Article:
Part of being a pro-Trump stenographer at CNSNews.com is having to clean up after President Trump or a surrogate when they screw up. We've caught them doing that already as the impeachment inquiry has progressed, and now they've done it again.
The big news from last week's press conference by acting White House chief of staff Mick Mulvaney is that he effectively admitted that Trump withheld military aid from Ukraine because Trump wanted the country to investigate conspiracy theories that involved the 2016 election and Joe Biden's son -- then tried to walk back the claim shortly thereafter. But, of course, that's not the way CNS framed it.
Susan Jones' first article started by framing Mulvaney's remarks the way he wanted them framed -- by uncritically quotinghim saying there was no issue with Trump holding up aid to Ukraine because "President Trump is not a big fan of foreign aid, never has been, still isn't." The quid pro quo admission is buried far down and not highlighted. Sometime after the article was published, a note was added to the top of the article stating that "Mulvaney issued a statement pushing back on reports that he admitted to a quid pro quo involving Ukraine, i.e., U.S. military aid in exchange for Ukraine's cooperation with the ongoing 2016 election-corruption investigation"; it's not explained that those reports he's "pushing back" on are accurate and that he's now saying something different than his original claim.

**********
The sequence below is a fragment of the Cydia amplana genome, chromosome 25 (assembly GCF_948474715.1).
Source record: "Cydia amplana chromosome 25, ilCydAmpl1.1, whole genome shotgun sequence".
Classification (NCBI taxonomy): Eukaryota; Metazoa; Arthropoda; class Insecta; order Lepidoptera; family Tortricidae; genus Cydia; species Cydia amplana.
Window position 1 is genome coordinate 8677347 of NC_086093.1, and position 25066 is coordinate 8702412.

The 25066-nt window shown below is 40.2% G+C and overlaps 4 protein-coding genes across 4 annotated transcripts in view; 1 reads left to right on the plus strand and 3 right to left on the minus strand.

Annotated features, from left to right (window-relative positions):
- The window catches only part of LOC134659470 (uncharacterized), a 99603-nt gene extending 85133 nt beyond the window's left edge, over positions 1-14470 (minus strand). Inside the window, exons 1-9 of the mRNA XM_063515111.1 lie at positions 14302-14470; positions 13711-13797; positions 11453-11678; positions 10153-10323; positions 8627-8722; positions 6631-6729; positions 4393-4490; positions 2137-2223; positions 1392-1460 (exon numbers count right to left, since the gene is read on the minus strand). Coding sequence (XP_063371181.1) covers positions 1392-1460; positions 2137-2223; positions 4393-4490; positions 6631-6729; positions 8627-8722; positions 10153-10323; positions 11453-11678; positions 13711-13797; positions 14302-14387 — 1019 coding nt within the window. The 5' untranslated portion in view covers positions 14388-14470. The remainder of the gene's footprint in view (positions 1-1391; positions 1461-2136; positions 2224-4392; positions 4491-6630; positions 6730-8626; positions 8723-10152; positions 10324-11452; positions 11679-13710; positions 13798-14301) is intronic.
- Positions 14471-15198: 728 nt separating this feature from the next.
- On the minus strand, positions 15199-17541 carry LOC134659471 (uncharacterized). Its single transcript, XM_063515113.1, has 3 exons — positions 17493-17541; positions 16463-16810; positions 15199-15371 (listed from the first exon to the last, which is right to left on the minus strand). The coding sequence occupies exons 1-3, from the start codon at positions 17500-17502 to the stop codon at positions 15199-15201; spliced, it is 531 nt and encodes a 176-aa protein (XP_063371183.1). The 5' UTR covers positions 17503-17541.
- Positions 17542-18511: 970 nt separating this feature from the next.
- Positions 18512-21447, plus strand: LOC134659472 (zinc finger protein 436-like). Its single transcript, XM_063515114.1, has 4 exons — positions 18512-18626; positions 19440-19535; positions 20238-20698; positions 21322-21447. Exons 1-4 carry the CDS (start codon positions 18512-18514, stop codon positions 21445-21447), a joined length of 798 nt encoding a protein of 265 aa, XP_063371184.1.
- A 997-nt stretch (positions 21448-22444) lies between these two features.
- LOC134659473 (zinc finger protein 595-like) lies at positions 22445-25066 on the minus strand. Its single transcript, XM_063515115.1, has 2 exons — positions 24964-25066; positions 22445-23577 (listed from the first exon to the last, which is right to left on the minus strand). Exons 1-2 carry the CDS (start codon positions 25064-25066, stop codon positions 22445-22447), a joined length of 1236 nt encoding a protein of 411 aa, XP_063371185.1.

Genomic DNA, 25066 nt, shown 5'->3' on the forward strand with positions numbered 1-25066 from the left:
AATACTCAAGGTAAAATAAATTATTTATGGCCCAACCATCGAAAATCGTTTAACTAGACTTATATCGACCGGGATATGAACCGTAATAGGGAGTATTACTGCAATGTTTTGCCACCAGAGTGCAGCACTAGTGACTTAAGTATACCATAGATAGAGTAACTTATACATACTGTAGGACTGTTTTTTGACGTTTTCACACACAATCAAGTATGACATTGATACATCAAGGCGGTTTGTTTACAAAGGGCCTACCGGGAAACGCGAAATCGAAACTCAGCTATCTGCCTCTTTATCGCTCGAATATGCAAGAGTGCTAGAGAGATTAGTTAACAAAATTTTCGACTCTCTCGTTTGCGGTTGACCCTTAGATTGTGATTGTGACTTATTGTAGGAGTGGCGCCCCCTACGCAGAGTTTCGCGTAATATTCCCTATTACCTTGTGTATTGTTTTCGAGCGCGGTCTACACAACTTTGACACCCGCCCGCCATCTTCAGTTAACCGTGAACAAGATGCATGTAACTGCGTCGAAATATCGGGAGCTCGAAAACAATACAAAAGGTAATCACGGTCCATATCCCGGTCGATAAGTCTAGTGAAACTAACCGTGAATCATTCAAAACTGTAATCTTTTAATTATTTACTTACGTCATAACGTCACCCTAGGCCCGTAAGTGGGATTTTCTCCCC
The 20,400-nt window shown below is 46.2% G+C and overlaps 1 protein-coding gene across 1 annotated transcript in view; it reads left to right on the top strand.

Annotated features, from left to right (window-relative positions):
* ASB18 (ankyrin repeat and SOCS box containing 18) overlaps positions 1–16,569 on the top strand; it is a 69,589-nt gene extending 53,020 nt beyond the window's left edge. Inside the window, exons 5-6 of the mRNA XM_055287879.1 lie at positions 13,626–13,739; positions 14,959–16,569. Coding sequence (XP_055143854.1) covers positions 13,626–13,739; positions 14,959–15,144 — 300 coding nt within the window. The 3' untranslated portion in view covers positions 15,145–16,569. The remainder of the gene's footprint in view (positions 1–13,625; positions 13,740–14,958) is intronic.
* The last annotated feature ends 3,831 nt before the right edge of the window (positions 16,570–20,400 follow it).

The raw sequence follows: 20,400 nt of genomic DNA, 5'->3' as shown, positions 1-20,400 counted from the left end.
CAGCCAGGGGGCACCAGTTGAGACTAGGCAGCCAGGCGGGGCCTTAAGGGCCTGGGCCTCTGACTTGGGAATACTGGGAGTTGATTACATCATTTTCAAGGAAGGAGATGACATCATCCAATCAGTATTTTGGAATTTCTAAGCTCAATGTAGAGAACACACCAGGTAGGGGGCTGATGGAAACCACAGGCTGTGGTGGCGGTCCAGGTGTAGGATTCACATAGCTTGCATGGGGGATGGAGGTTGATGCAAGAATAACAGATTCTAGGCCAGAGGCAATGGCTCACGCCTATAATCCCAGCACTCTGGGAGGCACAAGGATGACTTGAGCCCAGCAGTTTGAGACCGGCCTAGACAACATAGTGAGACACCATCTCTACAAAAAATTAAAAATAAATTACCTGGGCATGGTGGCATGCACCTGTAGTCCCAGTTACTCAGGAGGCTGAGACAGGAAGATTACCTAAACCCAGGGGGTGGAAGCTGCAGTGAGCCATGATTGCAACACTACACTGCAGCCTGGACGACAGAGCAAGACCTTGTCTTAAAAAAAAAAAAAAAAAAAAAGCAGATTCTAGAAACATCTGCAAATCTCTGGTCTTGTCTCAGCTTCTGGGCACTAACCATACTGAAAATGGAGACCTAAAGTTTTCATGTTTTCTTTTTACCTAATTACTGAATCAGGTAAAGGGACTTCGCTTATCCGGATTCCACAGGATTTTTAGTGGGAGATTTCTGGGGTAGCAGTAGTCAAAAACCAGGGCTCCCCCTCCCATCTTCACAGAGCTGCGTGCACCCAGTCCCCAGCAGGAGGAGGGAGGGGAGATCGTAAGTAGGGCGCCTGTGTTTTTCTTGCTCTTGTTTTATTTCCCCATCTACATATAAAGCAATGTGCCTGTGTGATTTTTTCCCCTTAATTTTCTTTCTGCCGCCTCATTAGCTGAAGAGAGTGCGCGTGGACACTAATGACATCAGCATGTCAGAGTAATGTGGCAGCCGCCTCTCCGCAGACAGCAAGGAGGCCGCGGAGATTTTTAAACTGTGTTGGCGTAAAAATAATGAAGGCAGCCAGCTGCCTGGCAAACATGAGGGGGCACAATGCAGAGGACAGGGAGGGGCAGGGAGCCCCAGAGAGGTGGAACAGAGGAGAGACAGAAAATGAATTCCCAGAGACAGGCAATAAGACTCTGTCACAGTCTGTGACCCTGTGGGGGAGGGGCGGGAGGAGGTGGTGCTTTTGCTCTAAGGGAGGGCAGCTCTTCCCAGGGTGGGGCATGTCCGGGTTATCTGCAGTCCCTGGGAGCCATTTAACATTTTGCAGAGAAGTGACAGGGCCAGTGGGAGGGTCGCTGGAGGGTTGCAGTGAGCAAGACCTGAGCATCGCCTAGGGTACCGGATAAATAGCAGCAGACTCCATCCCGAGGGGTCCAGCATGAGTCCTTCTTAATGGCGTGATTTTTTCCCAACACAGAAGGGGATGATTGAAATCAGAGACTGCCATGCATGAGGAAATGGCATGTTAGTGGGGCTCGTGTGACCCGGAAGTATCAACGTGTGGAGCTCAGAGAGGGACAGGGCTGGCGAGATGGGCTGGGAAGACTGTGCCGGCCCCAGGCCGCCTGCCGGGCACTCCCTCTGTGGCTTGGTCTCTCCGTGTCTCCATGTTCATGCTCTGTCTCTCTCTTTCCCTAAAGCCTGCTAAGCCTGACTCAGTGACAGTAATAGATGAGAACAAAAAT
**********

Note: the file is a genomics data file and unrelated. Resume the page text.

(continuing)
Jones' next article tried to reframe things by criticizing the way Mulvaney was asked questions and parsing his answers to leave out the whole quid pro quo stuff:
Listen to these two questions asked of Acting White House Chief of Staff Mick Mulvaney on Thursday:
(1) "Can you describe the role that you played in pressuring Ukraine to investigate the Bidens?" and (2) "Can you walk us through the meeting that President Trump was dangling over Vladimir Zelensky to have him right here at the White House? What were the preconditions of that meeting and was investigating Burisma one of them?"
Both questions assume guilt on the part of the Trump administration, but Mulvaney answered them.
The answer to the first question is "none," Mulvaney said. "I didn't have any--any--what was your question? What did I do to Ukraine or something? Nothing."
The reporter repeated: "The second question is about the meeting that was supposed to happen here at the White House between the two presidents. Could you walk us through the discussions for that meeting? What was on the table for a precondition, and was the investigation of Burisma ever brought up as a condition to meet with President Trump?"
"No," Mulvaney said. "Not to me and not to anybody I know of. I was never in a conversation that--that had the word Burisma in it...or the Bidens. That never happened with me in there.
Jones was pretty much the only person trying to make that argument -- even among her fellow right-wingers.
Melanie Arter gave it another shot in an Oct. 21 article, uncritically recounting Muvaney's "Fox News Sunday" appearance in which he continued to reverse himself on the quid pro-quo admission. It's straight, boring, badly formatted stenography that again buries the fact that Mulvaney is contradicting himself.
CNS is doing its readers a disservice by refusing to accurately and honestly report the news, instead serving as an extension of the White House press office. It hardly inspires trust in CNS' work.